He Watched It Sober.

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Legends of

the Superheroes

a/k/a The Challenge of the Superheroes

     "The NAACP says you guys have got to integrate, and the "Green" Lantern doesn't count!"

--  Ghetto Man   








"Oh, really. THAT big?"

 They don't call him the Big Red Cheese for nuthin' folks.


Watch it!



Best Bet:

Sights &
of the
 Original Airdates:
  The Challenge:
  January 18, 1979 (NBC)
  The Roast:
  January 25, 1979 (NBC)
 Episodes :: 2
 Productions /
 National Broadcasting


Roll Call!

The Heroes:


 Adam West 


 Burt Ward 


 Bill Nuckols 

 The Green Lantern

 Howard Murphy 

 The Flash

 Rod Hasse 

 Captain Marvel

 Garret Craig 

 The Atom

 Alfie Wise 

 The Huntress

 Barbara Joyce 

 The Black Canary


 Retired Man

William Schallert 

 Ghetto Man

Brad Sanders 

The Villains:


Gabriel Dell 

 The Weather Wizard

Jeff Altman 


A'leisha Brevard 


Charlie Callas 

 The Riddler

Frank Gorshin 

 Dr. Sivana

Howard Morris 

 Solomon Grundy

Mickey Morton 

 Auntie Minerva

Ruth Buzzie 


Our dose of bad brown acid/double-dip of 1970's kitsch opens with Gary Owens introducing our merry band of do-gooders: Captain Marvel, the Flash, Green Lantern, the Huntress, Hawk Man (-- and his bizarre war hoop), Black Canary, and lastly, but not leastly, the dynamic duo of Batman and Robin. These introductions conclude with the announcement that all of these heroes are to be the victims ... make that guests of honor, at a celebrity roast -- so, if thereís a global emergency look elsewhere, because, tonight, weíre busy. (Hey! Whereís Foster Brooks?) With that, Ed McMahon, our master of ceremonies, begins the evening with a fairly funny speech, where he talks about how some superheroes got their powers by falling into a vat of chemicals, and then relates how he once fell into a vat of Budweiser but nothing happened.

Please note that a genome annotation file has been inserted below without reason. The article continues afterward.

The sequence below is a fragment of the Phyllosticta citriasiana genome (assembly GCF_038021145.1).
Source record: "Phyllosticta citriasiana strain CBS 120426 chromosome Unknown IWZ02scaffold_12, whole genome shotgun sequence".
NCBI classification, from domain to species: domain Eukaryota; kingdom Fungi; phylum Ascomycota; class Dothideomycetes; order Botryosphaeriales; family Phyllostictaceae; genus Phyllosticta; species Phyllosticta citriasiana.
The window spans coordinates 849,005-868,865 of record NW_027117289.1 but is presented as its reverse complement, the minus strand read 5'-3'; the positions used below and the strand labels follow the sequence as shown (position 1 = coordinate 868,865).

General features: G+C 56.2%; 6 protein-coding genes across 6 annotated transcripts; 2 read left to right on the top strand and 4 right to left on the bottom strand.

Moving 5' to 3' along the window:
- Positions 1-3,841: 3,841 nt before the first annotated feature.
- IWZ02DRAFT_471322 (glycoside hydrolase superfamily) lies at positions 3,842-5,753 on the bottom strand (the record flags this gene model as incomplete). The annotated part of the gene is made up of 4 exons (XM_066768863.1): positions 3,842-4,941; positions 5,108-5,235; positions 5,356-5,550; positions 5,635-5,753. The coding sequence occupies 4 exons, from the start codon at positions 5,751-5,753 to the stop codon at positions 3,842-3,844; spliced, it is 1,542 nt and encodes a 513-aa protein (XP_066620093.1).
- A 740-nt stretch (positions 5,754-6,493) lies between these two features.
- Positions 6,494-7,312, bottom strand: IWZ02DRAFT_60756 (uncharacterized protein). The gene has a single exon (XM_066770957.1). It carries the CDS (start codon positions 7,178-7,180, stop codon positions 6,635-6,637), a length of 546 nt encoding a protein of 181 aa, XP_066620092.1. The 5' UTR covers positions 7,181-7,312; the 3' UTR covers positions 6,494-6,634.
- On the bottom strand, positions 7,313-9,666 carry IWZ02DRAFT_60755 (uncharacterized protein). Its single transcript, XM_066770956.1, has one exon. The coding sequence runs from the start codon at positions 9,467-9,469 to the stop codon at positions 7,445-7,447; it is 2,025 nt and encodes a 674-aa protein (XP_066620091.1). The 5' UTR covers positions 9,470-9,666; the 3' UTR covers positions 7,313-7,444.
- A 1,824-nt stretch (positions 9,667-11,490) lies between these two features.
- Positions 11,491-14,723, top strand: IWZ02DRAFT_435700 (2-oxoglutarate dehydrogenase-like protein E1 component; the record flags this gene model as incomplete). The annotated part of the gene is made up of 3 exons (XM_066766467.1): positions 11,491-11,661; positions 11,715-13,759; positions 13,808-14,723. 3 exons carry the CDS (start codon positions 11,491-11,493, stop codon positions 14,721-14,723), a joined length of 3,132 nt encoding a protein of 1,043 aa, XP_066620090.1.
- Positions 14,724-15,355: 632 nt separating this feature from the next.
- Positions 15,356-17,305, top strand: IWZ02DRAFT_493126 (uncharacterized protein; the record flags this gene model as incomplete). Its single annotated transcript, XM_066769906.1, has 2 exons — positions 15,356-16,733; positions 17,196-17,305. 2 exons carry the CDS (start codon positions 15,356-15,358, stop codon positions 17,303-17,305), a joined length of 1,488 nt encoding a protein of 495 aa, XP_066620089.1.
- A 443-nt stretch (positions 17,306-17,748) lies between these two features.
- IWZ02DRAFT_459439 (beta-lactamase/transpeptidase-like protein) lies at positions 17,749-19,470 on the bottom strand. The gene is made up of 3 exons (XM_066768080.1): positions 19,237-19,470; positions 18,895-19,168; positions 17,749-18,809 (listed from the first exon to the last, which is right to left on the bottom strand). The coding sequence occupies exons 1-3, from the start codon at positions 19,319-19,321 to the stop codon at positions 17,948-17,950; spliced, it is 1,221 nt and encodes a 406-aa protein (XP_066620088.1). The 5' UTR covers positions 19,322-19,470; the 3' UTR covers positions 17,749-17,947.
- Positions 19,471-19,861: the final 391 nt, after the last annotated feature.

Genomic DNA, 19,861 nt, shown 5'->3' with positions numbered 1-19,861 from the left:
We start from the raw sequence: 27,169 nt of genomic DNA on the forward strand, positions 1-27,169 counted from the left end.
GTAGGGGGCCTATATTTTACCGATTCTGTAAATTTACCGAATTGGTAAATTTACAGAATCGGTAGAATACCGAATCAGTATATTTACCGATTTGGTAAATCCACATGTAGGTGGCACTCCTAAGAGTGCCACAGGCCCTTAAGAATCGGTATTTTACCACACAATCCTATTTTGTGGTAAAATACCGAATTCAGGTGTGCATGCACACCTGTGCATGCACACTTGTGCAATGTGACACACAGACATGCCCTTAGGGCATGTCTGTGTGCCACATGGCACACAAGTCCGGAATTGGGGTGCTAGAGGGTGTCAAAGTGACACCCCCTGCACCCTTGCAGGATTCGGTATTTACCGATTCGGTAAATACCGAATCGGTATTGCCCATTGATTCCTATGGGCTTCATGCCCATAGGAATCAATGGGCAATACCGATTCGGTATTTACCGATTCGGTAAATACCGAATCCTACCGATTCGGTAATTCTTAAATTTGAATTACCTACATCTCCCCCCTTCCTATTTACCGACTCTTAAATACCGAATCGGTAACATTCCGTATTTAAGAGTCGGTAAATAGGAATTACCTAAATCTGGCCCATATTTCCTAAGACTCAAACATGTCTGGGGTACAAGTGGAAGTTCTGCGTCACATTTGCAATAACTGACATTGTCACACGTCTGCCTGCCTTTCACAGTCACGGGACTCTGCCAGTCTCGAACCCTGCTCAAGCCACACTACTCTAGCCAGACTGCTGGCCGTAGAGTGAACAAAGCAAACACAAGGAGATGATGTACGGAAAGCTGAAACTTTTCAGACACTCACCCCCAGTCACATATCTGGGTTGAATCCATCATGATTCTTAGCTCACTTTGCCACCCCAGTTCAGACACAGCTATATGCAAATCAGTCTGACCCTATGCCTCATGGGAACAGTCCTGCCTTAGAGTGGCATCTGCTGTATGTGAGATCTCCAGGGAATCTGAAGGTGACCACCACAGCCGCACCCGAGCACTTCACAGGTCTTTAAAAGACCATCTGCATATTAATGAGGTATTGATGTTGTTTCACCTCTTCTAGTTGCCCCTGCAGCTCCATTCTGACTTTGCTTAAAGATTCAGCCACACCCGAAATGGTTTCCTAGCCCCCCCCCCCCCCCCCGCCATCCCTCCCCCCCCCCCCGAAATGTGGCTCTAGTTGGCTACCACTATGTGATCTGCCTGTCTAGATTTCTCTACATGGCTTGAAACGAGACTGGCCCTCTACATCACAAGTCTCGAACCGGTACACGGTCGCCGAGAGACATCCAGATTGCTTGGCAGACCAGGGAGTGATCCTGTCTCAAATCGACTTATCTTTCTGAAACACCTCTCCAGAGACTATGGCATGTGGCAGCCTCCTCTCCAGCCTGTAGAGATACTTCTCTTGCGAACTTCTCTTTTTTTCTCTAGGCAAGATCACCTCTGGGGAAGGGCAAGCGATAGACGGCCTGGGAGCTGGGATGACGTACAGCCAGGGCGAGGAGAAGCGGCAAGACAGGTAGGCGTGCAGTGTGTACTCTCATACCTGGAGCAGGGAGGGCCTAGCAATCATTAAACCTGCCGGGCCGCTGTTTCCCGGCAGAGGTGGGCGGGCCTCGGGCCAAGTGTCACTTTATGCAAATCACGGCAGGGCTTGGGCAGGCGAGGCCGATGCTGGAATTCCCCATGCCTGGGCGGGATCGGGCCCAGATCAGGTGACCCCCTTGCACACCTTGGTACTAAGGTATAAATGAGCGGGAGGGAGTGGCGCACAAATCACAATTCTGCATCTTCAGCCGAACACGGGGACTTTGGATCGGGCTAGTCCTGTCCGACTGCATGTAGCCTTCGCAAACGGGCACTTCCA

( I knew he couldnít be sober for this. )

The first celebrity roaster of the evening is the Flashís arch-nemesis, the Weather Wizard, whose jokes about meteorological disasters left me shaking my head, hoping that things would get better. They didn't, as he whips up a maelstrom of bad jokes until the Flash dispatches him. Things do recover a bit with a visit from Hawkmanís mom. After a few bad bird jokes, she sticks in a couple of good zingers, chiding her son for not being a homing pigeon, as he never visits; but if he ever does come home to roost he should warn her first, so she can change the papers on his bed. (What can I say, Iím an easy target for laughs.) Dating itself horribly with the next guest, Ghetto-Man starts off strong but quickly degenerates into Idi Amin jokes. I'm serious.